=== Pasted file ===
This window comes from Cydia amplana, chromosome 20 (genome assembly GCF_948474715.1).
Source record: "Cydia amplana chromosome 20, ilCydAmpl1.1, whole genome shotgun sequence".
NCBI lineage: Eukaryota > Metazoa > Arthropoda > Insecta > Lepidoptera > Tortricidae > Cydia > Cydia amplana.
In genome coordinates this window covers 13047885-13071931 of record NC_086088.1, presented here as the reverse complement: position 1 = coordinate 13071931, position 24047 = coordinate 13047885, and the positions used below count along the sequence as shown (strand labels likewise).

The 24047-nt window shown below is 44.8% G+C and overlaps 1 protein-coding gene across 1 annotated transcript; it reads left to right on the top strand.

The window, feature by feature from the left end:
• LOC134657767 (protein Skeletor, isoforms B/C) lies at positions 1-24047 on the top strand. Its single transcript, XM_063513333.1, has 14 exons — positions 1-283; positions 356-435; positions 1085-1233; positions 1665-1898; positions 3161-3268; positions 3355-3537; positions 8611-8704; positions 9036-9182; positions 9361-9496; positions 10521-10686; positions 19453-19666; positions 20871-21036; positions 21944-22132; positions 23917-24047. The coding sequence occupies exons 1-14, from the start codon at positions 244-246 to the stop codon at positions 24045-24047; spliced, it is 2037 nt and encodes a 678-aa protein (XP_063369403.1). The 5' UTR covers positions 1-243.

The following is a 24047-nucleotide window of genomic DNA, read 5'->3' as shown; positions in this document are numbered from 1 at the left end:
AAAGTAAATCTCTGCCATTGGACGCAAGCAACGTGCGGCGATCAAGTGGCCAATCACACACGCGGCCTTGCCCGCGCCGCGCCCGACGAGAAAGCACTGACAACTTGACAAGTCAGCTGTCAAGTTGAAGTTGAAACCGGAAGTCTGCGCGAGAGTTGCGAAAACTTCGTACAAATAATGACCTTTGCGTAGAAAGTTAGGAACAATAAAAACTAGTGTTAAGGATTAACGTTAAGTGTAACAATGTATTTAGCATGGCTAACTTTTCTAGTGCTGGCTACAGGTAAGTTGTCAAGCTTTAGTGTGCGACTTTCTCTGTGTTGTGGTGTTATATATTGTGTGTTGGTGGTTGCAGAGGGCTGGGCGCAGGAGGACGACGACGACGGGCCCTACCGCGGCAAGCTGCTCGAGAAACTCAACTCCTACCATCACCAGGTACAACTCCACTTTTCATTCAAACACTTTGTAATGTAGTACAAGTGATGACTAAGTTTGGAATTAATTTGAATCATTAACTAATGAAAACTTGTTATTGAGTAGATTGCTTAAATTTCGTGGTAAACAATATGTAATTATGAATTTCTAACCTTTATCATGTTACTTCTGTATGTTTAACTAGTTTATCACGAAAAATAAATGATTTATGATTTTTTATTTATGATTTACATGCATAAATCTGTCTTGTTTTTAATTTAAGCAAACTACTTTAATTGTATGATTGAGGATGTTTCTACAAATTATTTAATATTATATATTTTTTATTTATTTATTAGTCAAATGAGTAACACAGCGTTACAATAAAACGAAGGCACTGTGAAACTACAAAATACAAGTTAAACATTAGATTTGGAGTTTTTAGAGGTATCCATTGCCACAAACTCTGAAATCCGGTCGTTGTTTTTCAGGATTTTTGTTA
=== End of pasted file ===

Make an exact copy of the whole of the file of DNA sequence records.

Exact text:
This window comes from Cydia amplana, chromosome 20 (genome assembly GCF_948474715.1).
Source record: "Cydia amplana chromosome 20, ilCydAmpl1.1, whole genome shotgun sequence".
NCBI lineage: Eukaryota > Metazoa > Arthropoda > Insecta > Lepidoptera > Tortricidae > Cydia > Cydia amplana.
In genome coordinates this window covers 13047885-13071931 of record NC_086088.1, presented here as the reverse complement: position 1 = coordinate 13071931, position 24047 = coordinate 13047885, and the positions used below count along the sequence as shown (strand labels likewise).

The 24047-nt window shown below is 44.8% G+C and overlaps 1 protein-coding gene across 1 annotated transcript; it reads left to right on the top strand.

The window, feature by feature from the left end:
• LOC134657767 (protein Skeletor, isoforms B/C) lies at positions 1-24047 on the top strand. Its single transcript, XM_063513333.1, has 14 exons — positions 1-283; positions 356-435; positions 1085-1233; positions 1665-1898; positions 3161-3268; positions 3355-3537; positions 8611-8704; positions 9036-9182; positions 9361-9496; positions 10521-10686; positions 19453-19666; positions 20871-21036; positions 21944-22132; positions 23917-24047. The coding sequence occupies exons 1-14, from the start codon at positions 244-246 to the stop codon at positions 24045-24047; spliced, it is 2037 nt and encodes a 678-aa protein (XP_063369403.1). The 5' UTR covers positions 1-243.

The following is a 24047-nucleotide window of genomic DNA, read 5'->3' as shown; positions in this document are numbered from 1 at the left end:
AAAGTAAATCTCTGCCATTGGACGCAAGCAACGTGCGGCGATCAAGTGGCCAATCACACACGCGGCCTTGCCCGCGCCGCGCCCGACGAGAAAGCACTGACAACTTGACAAGTCAGCTGTCAAGTTGAAGTTGAAACCGGAAGTCTGCGCGAGAGTTGCGAAAACTTCGTACAAATAATGACCTTTGCGTAGAAAGTTAGGAACAATAAAAACTAGTGTTAAGGATTAACGTTAAGTGTAACAATGTATTTAGCATGGCTAACTTTTCTAGTGCTGGCTACAGGTAAGTTGTCAAGCTTTAGTGTGCGACTTTCTCTGTGTTGTGGTGTTATATATTGTGTGTTGGTGGTTGCAGAGGGCTGGGCGCAGGAGGACGACGACGACGGGCCCTACCGCGGCAAGCTGCTCGAGAAACTCAACTCCTACCATCACCAGGTACAACTCCACTTTTCATTCAAACACTTTGTAATGTAGTACAAGTGATGACTAAGTTTGGAATTAATTTGAATCATTAACTAATGAAAACTTGTTATTGAGTAGATTGCTTAAATTTCGTGGTAAACAATATGTAATTATGAATTTCTAACCTTTATCATGTTACTTCTGTATGTTTAACTAGTTTATCACGAAAAATAAATGATTTATGATTTTTTATTTATGATTTACATGCATAAATCTGTCTTGTTTTTAATTTAAGCAAACTACTTTAATTGTATGATTGAGGATGTTTCTACAAATTATTTAATATTATATATTTTTTATTTATTTATTAGTCAAATGAGTAACACAGCGTTACAATAAAACGAAGGCACTGTGAAACTACAAAATACAAGTTAAACATTAGATTTGGAGTTTTTAGAGGTATCCATTGCCACAAACTCTGAAATCCGGTCGTTGTTTTTCAGGATTTTTGTTA